Heart rate discussion - Leaky Heart Valve

I found the heart rate discussion very interesting on this weeks episode (188). I have a leaky heart valve. It is a bicuspid aortic valve. I was born with it, but wasn’t found until my early 30s. I had already done 2x London Marathons and 2x Olympic London Triathlons. It doesn’t seem to effect me in general, but my heart rate will not decrease as quickly as a normal heart once exercise is over.

I believe this will effect the recovery sections of a workout. My heart rate will come down around 20 beats quickly. but then only slowly decrease from there. It will go back up pretty quickly again once the next section of a workout starts.

When I do muscular endurance sessions I think my heart rate will be higher than it would normally be with a normal heart. Hopefully I am getting the benefit that Chad intends. I tend do Grand Fondo’s. I am not sure what effect having this condition has on my muscular endurance during those events as my heart rate could be higher than it really needs to be.

My resting heart rate according to my Apple Watch is around 56 beats a minute, but as soon as I stand up it will be in the mid 70s.

I’m lucky as day to day it has no effect in every day life. I only need a scan every 2 years to make sure all is still good. I’m told it will need replacing one day, but not yet. I will be hitting 50 next year and hopefully I won’t need it changing just yet :slight_smile:

I know this isn’t a question, but after listening to the podcast I thought I would share my experience.


If you don’t mind me asking, what caused you to discover that you had it? Were there other symptoms that you noticed that led to having it checked, or did it come up somehow else?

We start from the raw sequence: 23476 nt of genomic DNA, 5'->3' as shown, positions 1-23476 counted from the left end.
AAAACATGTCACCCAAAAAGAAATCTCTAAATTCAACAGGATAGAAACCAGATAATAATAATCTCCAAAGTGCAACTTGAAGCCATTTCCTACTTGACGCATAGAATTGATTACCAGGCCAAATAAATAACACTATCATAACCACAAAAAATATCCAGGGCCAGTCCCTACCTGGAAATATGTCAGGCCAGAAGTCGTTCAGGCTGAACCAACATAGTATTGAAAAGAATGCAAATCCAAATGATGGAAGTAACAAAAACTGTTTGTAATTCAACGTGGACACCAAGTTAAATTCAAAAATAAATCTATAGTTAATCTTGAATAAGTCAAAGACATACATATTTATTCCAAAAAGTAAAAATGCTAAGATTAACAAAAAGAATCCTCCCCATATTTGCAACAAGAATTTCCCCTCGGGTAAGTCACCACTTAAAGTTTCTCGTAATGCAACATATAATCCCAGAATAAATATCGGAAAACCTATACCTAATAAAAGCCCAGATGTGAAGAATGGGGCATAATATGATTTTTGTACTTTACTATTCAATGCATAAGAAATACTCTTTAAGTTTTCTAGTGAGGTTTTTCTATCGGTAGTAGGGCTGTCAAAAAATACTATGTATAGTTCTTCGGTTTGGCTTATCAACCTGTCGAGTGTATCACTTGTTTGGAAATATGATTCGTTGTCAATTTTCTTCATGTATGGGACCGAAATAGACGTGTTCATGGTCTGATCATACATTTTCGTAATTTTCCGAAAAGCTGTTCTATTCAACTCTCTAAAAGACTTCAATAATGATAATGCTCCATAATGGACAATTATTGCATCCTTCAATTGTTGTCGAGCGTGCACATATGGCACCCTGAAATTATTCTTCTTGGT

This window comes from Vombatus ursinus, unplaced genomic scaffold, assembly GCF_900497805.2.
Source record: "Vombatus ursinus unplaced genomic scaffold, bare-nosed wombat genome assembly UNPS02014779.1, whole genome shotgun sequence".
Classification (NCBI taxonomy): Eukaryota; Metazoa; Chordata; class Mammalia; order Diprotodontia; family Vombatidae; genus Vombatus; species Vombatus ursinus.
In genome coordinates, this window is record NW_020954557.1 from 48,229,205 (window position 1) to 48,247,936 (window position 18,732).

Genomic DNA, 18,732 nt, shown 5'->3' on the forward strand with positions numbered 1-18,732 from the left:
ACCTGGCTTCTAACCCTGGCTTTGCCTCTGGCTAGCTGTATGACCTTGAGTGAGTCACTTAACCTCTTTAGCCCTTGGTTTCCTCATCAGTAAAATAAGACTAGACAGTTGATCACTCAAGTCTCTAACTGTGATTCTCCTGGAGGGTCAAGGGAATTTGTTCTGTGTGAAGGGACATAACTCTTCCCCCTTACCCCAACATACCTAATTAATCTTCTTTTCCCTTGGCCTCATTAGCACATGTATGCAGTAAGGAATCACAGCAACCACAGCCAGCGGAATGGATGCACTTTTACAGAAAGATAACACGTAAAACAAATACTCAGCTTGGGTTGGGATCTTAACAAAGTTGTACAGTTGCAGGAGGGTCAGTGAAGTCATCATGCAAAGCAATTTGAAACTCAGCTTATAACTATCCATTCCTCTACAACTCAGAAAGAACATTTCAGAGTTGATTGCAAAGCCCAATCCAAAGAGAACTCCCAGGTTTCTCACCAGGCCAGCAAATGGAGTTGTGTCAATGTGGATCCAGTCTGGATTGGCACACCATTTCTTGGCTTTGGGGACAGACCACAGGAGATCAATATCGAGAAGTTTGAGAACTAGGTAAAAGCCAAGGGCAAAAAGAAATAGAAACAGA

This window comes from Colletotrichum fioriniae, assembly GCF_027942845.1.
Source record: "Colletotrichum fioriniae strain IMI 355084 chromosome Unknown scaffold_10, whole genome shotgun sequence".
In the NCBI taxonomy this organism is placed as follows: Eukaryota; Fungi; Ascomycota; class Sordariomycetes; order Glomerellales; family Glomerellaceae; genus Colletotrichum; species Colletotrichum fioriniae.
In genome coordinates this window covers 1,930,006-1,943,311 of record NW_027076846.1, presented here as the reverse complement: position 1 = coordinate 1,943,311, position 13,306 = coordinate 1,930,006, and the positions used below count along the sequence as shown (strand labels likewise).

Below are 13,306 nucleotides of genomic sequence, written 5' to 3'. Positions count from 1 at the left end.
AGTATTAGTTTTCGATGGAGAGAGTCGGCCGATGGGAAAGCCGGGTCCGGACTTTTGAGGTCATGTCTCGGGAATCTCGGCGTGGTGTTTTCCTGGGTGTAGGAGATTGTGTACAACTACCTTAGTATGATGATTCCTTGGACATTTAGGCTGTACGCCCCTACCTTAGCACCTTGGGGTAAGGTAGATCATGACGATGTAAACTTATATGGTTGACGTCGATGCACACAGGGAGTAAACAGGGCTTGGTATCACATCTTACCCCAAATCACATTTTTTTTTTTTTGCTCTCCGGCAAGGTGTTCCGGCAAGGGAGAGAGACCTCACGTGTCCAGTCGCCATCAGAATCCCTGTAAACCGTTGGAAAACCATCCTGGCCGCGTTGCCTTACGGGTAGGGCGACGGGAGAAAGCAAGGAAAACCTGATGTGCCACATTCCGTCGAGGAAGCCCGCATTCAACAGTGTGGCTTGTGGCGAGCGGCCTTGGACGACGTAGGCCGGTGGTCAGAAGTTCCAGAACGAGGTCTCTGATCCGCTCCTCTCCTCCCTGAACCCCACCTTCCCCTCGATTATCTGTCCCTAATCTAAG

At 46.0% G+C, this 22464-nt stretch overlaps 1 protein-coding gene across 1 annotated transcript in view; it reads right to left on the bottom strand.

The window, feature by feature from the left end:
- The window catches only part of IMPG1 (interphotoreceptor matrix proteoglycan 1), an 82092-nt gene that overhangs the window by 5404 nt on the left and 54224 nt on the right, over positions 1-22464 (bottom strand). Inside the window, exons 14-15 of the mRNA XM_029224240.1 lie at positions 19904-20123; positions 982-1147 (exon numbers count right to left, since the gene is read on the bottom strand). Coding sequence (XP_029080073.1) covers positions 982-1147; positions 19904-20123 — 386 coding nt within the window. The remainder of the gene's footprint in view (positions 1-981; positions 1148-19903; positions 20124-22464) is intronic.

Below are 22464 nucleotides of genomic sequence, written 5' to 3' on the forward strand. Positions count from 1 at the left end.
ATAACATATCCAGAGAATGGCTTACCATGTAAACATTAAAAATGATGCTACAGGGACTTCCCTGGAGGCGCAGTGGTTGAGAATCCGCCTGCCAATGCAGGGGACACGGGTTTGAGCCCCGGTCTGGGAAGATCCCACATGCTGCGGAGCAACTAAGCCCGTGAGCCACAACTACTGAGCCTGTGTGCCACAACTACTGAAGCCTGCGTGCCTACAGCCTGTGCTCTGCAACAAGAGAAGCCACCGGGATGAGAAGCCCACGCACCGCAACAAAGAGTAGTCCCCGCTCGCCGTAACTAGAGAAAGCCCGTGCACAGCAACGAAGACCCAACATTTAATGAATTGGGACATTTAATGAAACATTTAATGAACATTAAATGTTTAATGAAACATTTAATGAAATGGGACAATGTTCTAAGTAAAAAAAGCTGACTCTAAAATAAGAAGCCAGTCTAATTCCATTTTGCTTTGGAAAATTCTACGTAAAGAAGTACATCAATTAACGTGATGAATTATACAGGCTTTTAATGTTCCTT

Thanks for sharing your experience.

Not the same exactly, but I have mitral valve prolapse, which while diagnosed a number of years ago, is now leaking (regurgitating) and is affecting the ejection fraction. I have always had a “high” heart rate, and at almost 51, my max HR is still over 200 (my last stress test was officially 197) and routinely ride at 180’ish on long rides. With a family history of heart issues, I have been monitored regularly most of my adult life, and the cardiologists are not concerned about HR and last time I asked 6 months ago, he said not to change anything. I am due however for another check i a few weeks.

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@acavell That is a good question. I had a cough that I couldn’t get rid off. I finally went to the doctors and said I should have a chest x-ray. The results came back, nothing wrong with the lungs, but you have an enlarged heart. This was in the early days of the Internet so a quick search, death, death, SAS fit :smile: I was fit, but not SAS fit. I decided to wait for the doctors appointment and the above was the outcome.

Other things then began to make sense. After my 1997 marathon I decided to training smarter. I bought a book that explained how to train with heart rate. I tried it and it never worked. I couldn’t run and keep my heart rate in the zones. It was more a fast walk than even a job. It made no sense. It was very uncomfatable to run like that. Now I know why the heart rate would get higher than it should. My marathon time was 3h 22m so not bad, but I could never run to a heart rate zone.

I wonder if all my workouts are more VO2 than muscular endurance.

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@ZeroGravity I hope the check up goes well.

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In general, faster heart rates are better for regurgitant valves (assuming this is what you mean by leaky) - there is less time spent in the phase where regurgitation occurs i.e. diastole for aortic regurgitation, and systole for mitral regurgitation. The converse is true for stenosed valves, where slower heart rates are better, to allow blood flow though a tight valve. A slightly higher HR is a physiological adaptation to regurgitant valves - that said if your scans/Echo’s are fine and your cardiologist is happy then do not fret ! Best get your advice from a medical professional and not the internet


Thanks @jonathanwhiteside Interestingly my cardiologist said not to do weight training. Not sure why. I just do some light kettlebells.